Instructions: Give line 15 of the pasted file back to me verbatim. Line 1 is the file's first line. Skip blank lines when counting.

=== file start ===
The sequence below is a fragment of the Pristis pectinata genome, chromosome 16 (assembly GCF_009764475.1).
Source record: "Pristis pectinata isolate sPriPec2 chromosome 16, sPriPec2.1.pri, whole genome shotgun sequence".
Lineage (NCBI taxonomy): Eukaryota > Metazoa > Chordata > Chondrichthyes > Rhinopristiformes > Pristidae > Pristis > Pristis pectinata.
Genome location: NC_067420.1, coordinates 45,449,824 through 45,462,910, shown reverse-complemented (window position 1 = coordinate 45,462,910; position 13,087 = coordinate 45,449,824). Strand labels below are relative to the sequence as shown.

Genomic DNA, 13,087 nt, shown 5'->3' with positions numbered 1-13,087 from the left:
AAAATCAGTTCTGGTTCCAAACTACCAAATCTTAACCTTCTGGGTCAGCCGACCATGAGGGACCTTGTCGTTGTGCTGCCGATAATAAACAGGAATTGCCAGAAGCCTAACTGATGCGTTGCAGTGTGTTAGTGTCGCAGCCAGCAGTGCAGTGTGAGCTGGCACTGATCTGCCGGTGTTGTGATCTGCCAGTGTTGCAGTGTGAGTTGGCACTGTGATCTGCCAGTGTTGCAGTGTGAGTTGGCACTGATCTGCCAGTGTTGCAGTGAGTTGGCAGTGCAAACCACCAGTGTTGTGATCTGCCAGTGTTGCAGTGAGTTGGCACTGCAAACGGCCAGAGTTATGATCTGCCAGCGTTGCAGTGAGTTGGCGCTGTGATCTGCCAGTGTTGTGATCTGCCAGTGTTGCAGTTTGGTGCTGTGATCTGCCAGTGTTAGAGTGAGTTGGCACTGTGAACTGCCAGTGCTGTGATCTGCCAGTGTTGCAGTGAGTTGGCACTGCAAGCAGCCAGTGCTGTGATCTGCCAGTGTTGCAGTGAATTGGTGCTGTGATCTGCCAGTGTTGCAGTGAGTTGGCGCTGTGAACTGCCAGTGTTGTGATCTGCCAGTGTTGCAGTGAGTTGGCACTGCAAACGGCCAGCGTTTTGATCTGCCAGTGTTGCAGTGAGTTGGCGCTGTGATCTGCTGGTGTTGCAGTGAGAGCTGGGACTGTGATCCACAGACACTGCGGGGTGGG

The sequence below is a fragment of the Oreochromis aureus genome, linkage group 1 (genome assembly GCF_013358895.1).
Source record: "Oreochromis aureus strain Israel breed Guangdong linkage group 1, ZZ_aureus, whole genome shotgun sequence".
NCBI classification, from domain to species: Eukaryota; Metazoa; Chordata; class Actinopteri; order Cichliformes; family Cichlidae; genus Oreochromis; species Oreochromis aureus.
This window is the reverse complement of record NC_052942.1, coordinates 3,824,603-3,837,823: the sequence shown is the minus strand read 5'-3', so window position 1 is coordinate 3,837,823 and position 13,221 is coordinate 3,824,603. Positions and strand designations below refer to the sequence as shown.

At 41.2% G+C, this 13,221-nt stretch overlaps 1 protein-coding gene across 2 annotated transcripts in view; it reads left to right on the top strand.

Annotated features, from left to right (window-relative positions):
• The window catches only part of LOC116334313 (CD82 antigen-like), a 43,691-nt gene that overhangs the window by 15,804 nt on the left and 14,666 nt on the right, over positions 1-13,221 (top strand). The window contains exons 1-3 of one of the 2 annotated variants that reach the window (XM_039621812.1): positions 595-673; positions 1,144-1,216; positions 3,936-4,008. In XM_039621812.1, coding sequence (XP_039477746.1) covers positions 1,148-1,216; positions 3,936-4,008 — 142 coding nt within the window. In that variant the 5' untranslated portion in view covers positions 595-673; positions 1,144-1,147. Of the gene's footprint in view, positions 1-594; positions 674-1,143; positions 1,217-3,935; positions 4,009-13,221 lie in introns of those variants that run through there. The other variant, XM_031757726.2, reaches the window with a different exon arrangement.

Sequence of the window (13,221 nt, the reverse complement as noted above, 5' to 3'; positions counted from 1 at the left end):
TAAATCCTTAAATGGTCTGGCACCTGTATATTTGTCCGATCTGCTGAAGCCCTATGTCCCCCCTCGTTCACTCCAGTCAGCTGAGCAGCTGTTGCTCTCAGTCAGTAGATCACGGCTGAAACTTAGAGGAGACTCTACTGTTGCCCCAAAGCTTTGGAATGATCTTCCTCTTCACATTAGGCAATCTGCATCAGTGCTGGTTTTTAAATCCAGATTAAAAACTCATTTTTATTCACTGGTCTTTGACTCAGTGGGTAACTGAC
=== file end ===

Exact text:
TAAATCCTTAAATGGTCTGGCACCTGTATATTTGTCCGATCTGCTGAAGCCCTATGTCCCCCCTCGTTCACTCCAGTCAGCTGAGCAGCTGTTGCTCTCAGTCAGTAGATCACGGCTGAAACTTAGAGGAGACTCTACTGTTGCCCCAAAGCTTTGGAATGATCTTCCTCTTCACATTAGGCAATCTGCATCAGTGCTGGTTTTTAAATCCAGATTAAAAACTCATTTTTATTCACTGGTCTTTGACTCAGTGGGTAACTGAC